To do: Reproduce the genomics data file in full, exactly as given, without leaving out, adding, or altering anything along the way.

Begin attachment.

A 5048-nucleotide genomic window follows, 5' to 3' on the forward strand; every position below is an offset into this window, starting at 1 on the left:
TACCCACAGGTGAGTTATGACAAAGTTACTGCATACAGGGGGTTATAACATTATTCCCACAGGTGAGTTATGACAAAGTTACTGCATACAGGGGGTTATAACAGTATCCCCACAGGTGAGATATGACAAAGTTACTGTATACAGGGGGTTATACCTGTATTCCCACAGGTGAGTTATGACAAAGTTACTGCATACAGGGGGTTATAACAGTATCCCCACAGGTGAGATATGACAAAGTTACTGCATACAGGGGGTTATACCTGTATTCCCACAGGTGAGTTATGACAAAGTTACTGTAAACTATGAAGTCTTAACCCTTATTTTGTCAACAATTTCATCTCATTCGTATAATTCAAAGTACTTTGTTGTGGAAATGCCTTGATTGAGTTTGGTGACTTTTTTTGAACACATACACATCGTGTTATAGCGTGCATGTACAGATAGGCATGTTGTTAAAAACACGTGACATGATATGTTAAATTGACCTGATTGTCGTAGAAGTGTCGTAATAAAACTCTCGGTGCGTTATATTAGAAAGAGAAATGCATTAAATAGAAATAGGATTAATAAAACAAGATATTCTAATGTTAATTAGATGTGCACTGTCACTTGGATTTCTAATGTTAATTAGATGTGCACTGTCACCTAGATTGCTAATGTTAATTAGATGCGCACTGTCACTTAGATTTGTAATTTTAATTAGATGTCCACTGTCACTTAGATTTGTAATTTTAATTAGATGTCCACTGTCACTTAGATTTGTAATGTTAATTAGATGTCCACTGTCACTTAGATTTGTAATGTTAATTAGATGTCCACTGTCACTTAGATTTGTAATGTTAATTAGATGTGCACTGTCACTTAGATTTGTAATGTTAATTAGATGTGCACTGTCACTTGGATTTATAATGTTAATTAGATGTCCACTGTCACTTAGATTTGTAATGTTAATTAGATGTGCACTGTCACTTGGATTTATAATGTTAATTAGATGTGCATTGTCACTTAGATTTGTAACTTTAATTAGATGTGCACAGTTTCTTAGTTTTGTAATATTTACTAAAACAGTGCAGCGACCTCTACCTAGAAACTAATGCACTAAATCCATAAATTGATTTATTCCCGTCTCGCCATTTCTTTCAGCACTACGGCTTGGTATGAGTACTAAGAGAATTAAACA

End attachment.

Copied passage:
A 5048-nucleotide genomic window follows, 5' to 3' on the forward strand; every position below is an offset into this window, starting at 1 on the left:
TACCCACAGGTGAGTTATGACAAAGTTACTGCATACAGGGGGTTATAACATTATTCCCACAGGTGAGTTATGACAAAGTTACTGCATACAGGGGGTTATAACAGTATCCCCACAGGTGAGATATGACAAAGTTACTGTATACAGGGGGTTATACCTGTATTCCCACAGGTGAGTTATGACAAAGTTACTGCATACAGGGGGTTATAACAGTATCCCCACAGGTGAGATATGACAAAGTTACTGCATACAGGGGGTTATACCTGTATTCCCACAGGTGAGTTATGACAAAGTTACTGTAAACTATGAAGTCTTAACCCTTATTTTGTCAACAATTTCATCTCATTCGTATAATTCAAAGTACTTTGTTGTGGAAATGCCTTGATTGAGTTTGGTGACTTTTTTTGAACACATACACATCGTGTTATAGCGTGCATGTACAGATAGGCATGTTGTTAAAAACACGTGACATGATATGTTAAATTGACCTGATTGTCGTAGAAGTGTCGTAATAAAACTCTCGGTGCGTTATATTAGAAAGAGAAATGCATTAAATAGAAATAGGATTAATAAAACAAGATATTCTAATGTTAATTAGATGTGCACTGTCACTTGGATTTCTAATGTTAATTAGATGTGCACTGTCACCTAGATTGCTAATGTTAATTAGATGCGCACTGTCACTTAGATTTGTAATTTTAATTAGATGTCCACTGTCACTTAGATTTGTAATTTTAATTAGATGTCCACTGTCACTTAGATTTGTAATGTTAATTAGATGTCCACTGTCACTTAGATTTGTAATGTTAATTAGATGTCCACTGTCACTTAGATTTGTAATGTTAATTAGATGTGCACTGTCACTTAGATTTGTAATGTTAATTAGATGTGCACTGTCACTTGGATTTATAATGTTAATTAGATGTCCACTGTCACTTAGATTTGTAATGTTAATTAGATGTGCACTGTCACTTGGATTTATAATGTTAATTAGATGTGCATTGTCACTTAGATTTGTAACTTTAATTAGATGTGCACAGTTTCTTAGTTTTGTAATATTTACTAAAACAGTGCAGCGACCTCTACCTAGAAACTAATGCACTAAATCCATAAATTGATTTATTCCCGTCTCGCCATTTCTTTCAGCACTACGGCTTGGTATGAGTACTAAGAGAATTAAACA